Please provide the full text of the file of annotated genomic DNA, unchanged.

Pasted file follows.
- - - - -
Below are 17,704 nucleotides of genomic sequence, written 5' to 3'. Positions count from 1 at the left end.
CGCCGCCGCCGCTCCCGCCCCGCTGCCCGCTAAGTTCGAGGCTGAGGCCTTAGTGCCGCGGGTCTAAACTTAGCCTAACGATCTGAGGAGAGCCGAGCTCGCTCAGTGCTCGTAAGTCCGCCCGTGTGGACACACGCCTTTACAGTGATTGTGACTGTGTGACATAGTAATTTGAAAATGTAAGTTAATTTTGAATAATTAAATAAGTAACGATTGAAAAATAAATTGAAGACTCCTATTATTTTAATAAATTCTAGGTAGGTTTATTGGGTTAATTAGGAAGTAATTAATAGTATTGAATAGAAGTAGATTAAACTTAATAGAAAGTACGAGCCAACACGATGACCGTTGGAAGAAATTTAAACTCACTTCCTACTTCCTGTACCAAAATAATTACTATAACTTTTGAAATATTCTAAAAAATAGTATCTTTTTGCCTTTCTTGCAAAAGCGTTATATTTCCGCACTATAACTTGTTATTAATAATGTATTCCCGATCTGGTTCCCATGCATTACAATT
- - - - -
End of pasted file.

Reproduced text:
Below are 17,704 nucleotides of genomic sequence, written 5' to 3'. Positions count from 1 at the left end.
CGCCGCCGCCGCTCCCGCCCCGCTGCCCGCTAAGTTCGAGGCTGAGGCCTTAGTGCCGCGGGTCTAAACTTAGCCTAACGATCTGAGGAGAGCCGAGCTCGCTCAGTGCTCGTAAGTCCGCCCGTGTGGACACACGCCTTTACAGTGATTGTGACTGTGTGACATAGTAATTTGAAAATGTAAGTTAATTTTGAATAATTAAATAAGTAACGATTGAAAAATAAATTGAAGACTCCTATTATTTTAATAAATTCTAGGTAGGTTTATTGGGTTAATTAGGAAGTAATTAATAGTATTGAATAGAAGTAGATTAAACTTAATAGAAAGTACGAGCCAACACGATGACCGTTGGAAGAAATTTAAACTCACTTCCTACTTCCTGTACCAAAATAATTACTATAACTTTTGAAATATTCTAAAAAATAGTATCTTTTTGCCTTTCTTGCAAAAGCGTTATATTTCCGCACTATAACTTGTTATTAATAATGTATTCCCGATCTGGTTCCCATGCATTACAATT